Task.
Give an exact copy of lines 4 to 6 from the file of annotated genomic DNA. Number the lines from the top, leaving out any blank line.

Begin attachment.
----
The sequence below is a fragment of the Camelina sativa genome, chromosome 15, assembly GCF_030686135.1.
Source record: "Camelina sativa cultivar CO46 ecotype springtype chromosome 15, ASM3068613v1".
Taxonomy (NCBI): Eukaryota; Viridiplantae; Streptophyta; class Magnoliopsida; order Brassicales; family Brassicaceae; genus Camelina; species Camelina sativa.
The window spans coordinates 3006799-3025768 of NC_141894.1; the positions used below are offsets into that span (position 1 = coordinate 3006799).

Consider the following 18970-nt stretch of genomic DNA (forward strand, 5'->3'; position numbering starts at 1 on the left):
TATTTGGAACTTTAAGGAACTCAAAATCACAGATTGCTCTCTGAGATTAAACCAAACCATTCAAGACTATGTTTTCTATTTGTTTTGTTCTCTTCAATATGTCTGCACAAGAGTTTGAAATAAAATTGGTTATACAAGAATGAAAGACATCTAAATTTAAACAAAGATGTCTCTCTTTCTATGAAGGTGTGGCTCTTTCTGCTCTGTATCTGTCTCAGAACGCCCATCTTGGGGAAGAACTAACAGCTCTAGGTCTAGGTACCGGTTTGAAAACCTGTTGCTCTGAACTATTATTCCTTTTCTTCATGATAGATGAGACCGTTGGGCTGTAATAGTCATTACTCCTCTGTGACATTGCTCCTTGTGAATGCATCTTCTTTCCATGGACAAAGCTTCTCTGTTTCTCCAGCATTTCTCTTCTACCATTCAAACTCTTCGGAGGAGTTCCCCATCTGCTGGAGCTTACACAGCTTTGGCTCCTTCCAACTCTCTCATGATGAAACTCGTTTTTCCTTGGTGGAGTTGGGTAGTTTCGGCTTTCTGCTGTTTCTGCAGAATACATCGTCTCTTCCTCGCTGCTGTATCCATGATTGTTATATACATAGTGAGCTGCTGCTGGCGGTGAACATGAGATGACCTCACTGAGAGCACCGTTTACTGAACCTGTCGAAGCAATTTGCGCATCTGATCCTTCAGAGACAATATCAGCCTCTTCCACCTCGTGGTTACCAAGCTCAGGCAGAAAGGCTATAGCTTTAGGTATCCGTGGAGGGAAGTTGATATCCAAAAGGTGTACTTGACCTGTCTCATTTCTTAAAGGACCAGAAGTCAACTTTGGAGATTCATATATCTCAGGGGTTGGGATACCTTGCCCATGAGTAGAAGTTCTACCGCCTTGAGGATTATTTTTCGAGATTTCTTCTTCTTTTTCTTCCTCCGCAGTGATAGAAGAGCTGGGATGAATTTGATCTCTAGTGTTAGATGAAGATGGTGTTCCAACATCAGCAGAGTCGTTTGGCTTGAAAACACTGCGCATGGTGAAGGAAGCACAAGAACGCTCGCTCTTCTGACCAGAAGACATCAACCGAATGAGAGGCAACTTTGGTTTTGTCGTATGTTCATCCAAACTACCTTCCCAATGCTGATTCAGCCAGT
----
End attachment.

The window spans coordinates 3006799-3025768 of NC_141894.1; the positions used below are offsets into that span (position 1 = coordinate 3006799).

Consider the following 18970-nt stretch of genomic DNA (forward strand, 5'->3'; position numbering starts at 1 on the left):
TATTTGGAACTTTAAGGAACTCAAAATCACAGATTGCTCTCTGAGATTAAACCAAACCATTCAAGACTATGTTTTCTATTTGTTTTGTTCTCTTCAATATGTCTGCACAAGAGTTTGAAATAAAATTGGTTATACAAGAATGAAAGACATCTAAATTTAAACAAAGATGTCTCTCTTTCTATGAAGGTGTGGCTCTTTCTGCTCTGTATCTGTCTCAGAACGCCCATCTTGGGGAAGAACTAACAGCTCTAGGTCTAGGTACCGGTTTGAAAACCTGTTGCTCTGAACTATTATTCCTTTTCTTCATGATAGATGAGACCGTTGGGCTGTAATAGTCATTACTCCTCTGTGACATTGCTCCTTGTGAATGCATCTTCTTTCCATGGACAAAGCTTCTCTGTTTCTCCAGCATTTCTCTTCTACCATTCAAACTCTTCGGAGGAGTTCCCCATCTGCTGGAGCTTACACAGCTTTGGCTCCTTCCAACTCTCTCATGATGAAACTCGTTTTTCCTTGGTGGAGTTGGGTAGTTTCGGCTTTCTGCTGTTTCTGCAGAATACATCGTCTCTTCCTCGCTGCTGTATCCATGATTGTTATATACATAGTGAGCTGCTGCTGGCGGTGAACATGAGATGACCTCACTGAGAGCACCGTTTACTGAACCTGTCGAAGCAATTTGCGCATCTGATCCTTCAGAGACAATATCAGCCTCTTCCACCTCGTGGTTACCAAGCTCAGGCAGAAAGGCTATAGCTTTAGGTATCCGTGGAGGGAAGTTGATATCCAAAAGGTGTACTTGACCTGTCTCATTTCTTAAAGGACCAGAAGTCAACTTTGGAGATTCATATATCTCAGGGGTTGGGATACCTTGCCCATGAGTAGAAGTTCTACCGCCTTGAGGATTATTTTTCGAGATTTCTTCTTCTTTTTCTTCCTCCGCAGTGATAGAAGAGCTGGGATGAATTTGATCTCTAGTGTTAGATGAAGATGGTGTTCCAACATCAGCAGAGTCGTTTGGCTTGAAAACACTGCGCATGGTGAAGGAAGCACAAGAACGCTCGCTCTTCTGACCAGAAGACATCAACCGAATGAGAGGCAACTTTGGTTTTGTCGTATGTTCATCCAAACTACCTTCCCAATGCTGATTCAGCCAGT